Mar 22, 2011
Stewardship Program: State Budget Update
March 21, 2011
As you've likely heard, Governor Walker's state budget did not include any cuts to funding for the Knowles-Nelson Stewardship Program. While this is a crucial first step towards preserving the program, the state budget process is far from over. There is almost no question that Stewardship will be targeted as the state budget makes its way through the legislative process, and it will be extremely important for our land trust community to stay engaged throughout.
In addition to the funding level for Stewardship, the governor's budget included several policy changes that could have a very real, and potentially serious, impact on the program. We are concerned about these changes and are developing a strategy for how best to deal with them in the legislative process (i.e., there may be other organizations and constituencies that are be better situated to advocate against some of the changes).
Here is a summary of the changes:
1. The bill limits acquisitions to land in fee simple, with very few exceptions for conservation easements (e.g., forestry easements, easements for state trails and the Ice Age trail, etc.
i. Prohibits non-forestry conservation easements over 5 acres even if they provide full public access for hunting, trapping, fishing, etc.;
ii. Appears to prohibit streambank easements, which have been vitally important along trout streams;
iii. Prohibits the acquisition of conservation easements, even if a right of first refusal is negotiated as part of the deals
iv. Under existing law, DNR already has broad discretion over how and when conservation easements are used.
2. The bill changes the public access requirements for Stewardship grants. Under current law, public access for nature-based outdoor activities (e.g., hunting, trapping, fishing, hiking and cross country skiing) can only be prohibited to protect public safety, protect a unique plant or animal community, or to accommodate usership patterns. This bill removes the “usership patterns” exception, except in very narrow circumstances.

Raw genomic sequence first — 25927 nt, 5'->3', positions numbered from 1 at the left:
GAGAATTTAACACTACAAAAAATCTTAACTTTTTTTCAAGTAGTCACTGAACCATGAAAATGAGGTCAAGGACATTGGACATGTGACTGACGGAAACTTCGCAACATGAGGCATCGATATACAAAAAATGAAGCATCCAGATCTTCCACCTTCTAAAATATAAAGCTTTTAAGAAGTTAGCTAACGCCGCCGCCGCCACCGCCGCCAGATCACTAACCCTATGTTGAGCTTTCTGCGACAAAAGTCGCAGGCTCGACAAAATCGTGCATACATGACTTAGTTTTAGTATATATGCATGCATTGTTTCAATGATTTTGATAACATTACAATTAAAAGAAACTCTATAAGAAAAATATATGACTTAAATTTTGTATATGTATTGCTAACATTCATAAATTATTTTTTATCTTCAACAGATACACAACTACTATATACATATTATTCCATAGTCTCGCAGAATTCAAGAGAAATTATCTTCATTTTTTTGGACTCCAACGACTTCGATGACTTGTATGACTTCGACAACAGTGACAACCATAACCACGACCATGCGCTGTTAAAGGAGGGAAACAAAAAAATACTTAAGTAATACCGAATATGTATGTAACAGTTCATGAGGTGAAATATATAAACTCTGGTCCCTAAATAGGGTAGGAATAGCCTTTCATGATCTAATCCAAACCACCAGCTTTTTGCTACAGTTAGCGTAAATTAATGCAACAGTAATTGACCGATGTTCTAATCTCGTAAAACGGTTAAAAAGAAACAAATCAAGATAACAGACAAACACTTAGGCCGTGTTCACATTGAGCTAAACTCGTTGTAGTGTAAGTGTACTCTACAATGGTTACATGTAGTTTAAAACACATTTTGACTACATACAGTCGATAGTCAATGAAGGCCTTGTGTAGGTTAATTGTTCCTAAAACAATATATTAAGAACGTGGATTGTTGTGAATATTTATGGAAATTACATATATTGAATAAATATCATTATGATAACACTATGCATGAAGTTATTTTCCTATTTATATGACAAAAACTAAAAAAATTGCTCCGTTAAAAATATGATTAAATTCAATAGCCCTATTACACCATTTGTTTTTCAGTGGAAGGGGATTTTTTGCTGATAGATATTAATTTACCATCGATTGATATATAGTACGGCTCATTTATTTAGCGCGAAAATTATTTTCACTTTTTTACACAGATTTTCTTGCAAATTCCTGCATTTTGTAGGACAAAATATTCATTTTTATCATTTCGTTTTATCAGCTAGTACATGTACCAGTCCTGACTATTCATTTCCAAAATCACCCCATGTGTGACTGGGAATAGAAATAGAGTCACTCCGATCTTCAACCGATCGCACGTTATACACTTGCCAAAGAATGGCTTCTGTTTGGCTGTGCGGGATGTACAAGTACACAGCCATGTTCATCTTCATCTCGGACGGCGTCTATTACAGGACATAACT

3. The bill decreases the threshold for review by the Joint Finance Committee from $750,000 to $250,000.
i. This further complicates an already onerous grants process – grants currently take over a year to complete with all of the other red tape involved, and this could add additional weeks, if not months.
ii. This threshold is lower that than the threshold for requiring 2 appraisals ($350,000).
4. The bill eliminates payments in lieu of taxes (PILT) to local municipalities for land purchased after the bill’s effective date.
i. This provision sets up potential conflicts between the DNR and local communities and threatens to undermine the Stewardship Program.
ii. All DNR Stewardship purchases from 1992 to present add up to $11 million in PILT payments. Marginal costs for PILT payments on future acquisition will be relatively minor.
5. The bill requires the city, village, town or county where the property is located to adopt a nonbinding resolution that either supports or opposes a proposed acquisition of land, and requires DNR to consider the resolution in determining whether to approve the acquisition.
The next major step in the process is the Legislature's Joint Finance Committee (JFC). This committee gets the first opportunity to amend the governor's proposed budget - both policy and funding levels. Our initial strategy will be to focus on reaching out to members of this committee and engaging land trusts in the members' home districts. After the JFC process, the Assembly and the Senate get an opportunity to make changes. This step will obviously require a broader strategy, and we will continue to inform you about how the land trust community's outreach and advocacy efforts can be most effective.